Wild Camping

4 minutes

Wild camping is becoming increasingly popular in the UK perhaps because of the intrinsically free aspect to this type of outdoor fun, or perhaps it’s the strange idea that camping should be about getting back to nature.  However most modern camp sites steer clear of nature, normally they are, at best, full of screaming kids and desperate parents or, at worst, a shrink-packed suburb.  Modern camping is not always a pleasure.  Wild camping offers the best chance you’ll get in the UK to get away from it all. There’s nothing like waking up to the sunrise on a mountain top, completely alone to experience the real outdoors.  Additionally, if you like your accommodation free, this could just be for you.

The original budget holiday

In recent years wild camping has had something of a bad press – despite the fact that it was the original and the best version.  Seen as the preserve of hippies, anarchists or the homeless, wild camping has been frowned upon.  However, apart from being the original budget holiday, wild camping offers the more adventurous tourist a chance to get away from it – properly – and to experience Britain’s wild places as they were meant to be experienced.  In terms of cost, apart from the necessary kit such as tents and rucksacks, it can be the cheapest option.  If you’re brave enough to ditch the car and set off on foot, you’ll be doing the environment, your pocket and your health some good along the way.

What’s that noise?

As a society we’ve become a little bit risk averse; if the activity involves so much as stubbing a toe we tend to need a risk assessment and safety gear.  One reason that wild camping may appeal to the less cowardly lions amongst us is that it retains just a soupcon of danger.  Let’s face it, during a night out on the moors if you scream, nobody will be able to hear you.  To some, that’s a chilling prospect, while to others it adds touch of authenticity to camping that can never be found on your average holiday park (OK, yes, they can make you scream too).  You wouldn’t really expect to be able to experience this in the good old healthy and safe UK, but a spot of wild camping can offer a chance to test your own nerve and survival abilities, surprisingly close to home.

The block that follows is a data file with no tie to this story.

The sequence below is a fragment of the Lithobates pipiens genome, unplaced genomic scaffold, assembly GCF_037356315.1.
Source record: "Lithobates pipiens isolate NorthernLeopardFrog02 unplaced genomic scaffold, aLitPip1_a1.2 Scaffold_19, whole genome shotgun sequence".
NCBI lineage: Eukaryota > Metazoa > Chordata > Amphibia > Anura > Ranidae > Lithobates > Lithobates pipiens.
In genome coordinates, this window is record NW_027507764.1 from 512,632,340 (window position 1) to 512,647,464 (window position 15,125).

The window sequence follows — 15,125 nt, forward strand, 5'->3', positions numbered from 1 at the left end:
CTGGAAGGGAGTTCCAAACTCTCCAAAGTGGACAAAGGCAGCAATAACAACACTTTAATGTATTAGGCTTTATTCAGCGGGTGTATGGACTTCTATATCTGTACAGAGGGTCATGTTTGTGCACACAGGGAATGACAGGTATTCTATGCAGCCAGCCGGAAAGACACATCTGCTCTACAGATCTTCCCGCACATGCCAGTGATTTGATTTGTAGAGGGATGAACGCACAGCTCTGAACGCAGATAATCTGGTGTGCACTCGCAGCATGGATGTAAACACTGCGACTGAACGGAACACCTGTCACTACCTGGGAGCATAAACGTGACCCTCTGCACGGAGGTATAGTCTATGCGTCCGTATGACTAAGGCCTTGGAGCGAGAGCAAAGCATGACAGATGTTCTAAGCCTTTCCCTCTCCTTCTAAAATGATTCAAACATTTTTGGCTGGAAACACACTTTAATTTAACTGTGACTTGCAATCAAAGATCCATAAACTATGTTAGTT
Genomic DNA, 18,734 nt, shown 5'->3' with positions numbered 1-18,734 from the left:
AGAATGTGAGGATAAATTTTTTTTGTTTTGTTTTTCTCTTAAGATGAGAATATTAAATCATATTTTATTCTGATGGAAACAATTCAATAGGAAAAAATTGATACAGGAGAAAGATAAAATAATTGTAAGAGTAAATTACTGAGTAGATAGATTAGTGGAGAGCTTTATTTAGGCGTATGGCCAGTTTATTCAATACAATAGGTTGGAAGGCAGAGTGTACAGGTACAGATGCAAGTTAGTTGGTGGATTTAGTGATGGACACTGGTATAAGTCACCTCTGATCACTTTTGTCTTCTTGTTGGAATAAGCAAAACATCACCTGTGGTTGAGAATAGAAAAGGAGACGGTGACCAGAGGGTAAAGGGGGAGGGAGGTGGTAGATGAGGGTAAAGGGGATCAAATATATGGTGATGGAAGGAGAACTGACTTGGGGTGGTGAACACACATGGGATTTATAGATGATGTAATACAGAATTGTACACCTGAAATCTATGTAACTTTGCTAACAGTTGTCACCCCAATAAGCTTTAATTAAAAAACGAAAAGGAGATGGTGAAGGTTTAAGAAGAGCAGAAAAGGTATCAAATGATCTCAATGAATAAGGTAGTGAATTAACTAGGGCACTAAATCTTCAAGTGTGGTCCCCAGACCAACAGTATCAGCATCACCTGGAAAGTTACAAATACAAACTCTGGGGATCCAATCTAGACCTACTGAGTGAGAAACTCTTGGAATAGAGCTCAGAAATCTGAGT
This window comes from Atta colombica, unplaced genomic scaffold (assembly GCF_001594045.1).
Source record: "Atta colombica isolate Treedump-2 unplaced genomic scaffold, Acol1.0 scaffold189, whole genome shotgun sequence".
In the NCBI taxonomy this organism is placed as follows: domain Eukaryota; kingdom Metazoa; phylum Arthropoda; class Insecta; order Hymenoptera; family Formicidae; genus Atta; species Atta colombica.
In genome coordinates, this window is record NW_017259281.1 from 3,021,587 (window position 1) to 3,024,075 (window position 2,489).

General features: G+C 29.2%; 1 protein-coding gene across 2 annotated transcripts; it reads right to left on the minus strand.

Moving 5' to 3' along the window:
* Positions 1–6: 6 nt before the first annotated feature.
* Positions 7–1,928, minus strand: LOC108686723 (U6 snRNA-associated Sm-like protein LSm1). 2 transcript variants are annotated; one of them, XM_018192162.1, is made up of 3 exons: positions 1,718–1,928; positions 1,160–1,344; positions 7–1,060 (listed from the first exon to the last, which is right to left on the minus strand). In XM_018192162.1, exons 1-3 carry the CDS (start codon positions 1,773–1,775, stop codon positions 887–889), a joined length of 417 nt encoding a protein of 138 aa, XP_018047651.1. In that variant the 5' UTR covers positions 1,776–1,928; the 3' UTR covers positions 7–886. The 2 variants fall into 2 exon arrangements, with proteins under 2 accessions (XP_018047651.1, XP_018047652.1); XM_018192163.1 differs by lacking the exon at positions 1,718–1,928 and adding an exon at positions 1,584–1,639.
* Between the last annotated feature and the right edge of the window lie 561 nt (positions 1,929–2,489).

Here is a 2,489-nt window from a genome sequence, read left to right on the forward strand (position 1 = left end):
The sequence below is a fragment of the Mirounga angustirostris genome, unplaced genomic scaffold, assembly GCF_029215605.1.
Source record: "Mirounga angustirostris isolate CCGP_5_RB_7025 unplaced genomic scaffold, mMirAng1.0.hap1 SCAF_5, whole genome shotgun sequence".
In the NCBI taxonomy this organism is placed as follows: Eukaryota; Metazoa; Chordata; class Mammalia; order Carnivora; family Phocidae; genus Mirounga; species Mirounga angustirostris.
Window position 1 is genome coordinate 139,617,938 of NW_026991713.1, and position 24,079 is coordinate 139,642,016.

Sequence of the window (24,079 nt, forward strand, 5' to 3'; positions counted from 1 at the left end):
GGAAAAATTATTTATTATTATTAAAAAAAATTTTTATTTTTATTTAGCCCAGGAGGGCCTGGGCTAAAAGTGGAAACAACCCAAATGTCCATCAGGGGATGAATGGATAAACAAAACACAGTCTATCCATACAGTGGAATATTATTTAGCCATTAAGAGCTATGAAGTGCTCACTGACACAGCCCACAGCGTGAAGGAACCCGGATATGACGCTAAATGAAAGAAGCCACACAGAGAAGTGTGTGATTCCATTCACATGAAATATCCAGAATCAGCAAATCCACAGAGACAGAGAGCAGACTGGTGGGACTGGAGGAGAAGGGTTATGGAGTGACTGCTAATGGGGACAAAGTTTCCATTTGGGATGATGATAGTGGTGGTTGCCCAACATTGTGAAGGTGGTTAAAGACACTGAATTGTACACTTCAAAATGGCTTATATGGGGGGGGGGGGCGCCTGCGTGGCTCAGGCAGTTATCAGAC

Wild Camping Laws

Even though it’s wild you just know there’s going to be rules about this sort of thing.  In the UK it’s subject to various regulations and laws.  The rules vary in different parts of the UK, with Scotland having traditionally a more liberal attitude to land access; here laws allow wild camping if you’re away from houses and roads.  In England it’s generally considered perfectly legal with the landowners permission.  This in practice is not always easy to obtain in the more remote regions such as the Lake District Mountains or open fells and moors.  The reality is that wild camping is normally tolerated if you stay away from livestock, don’t light fires and keep away from people’s houses.  Wild camping on moors, fells and mountains is more likely to go unnoticed and unchallenged than if you set up camp in somebody’s field.  When it comes to fields and woods it’s best to try and get permission, which is refused less often than you might imagine.  In these places you’ll almost certainly get permission if you offer a small financial incentive.

Where to go?

For beginners the more remote regions of the South Downs offer a taste of life in the wild, with the comfort of being close to civilisation and dry pubs in an emergency.  The north Pennines and Lake District offer wilder, remoter locations that should be considered by more experienced walkers and wild campers.  For the ultimate UK getaway, the Highlands of Scotland offer absolutely nothing you need and all the space and isolation you could ever want; best for hardened explorers with big rucksacks.

Apart from the free factor, wild camping is on the increase with those who prefer a little risk to their adventures.  Armed with quality rucksacks, tents, compasses and a tolerance to rain, a walk on the wild side is closer to home than you might think.

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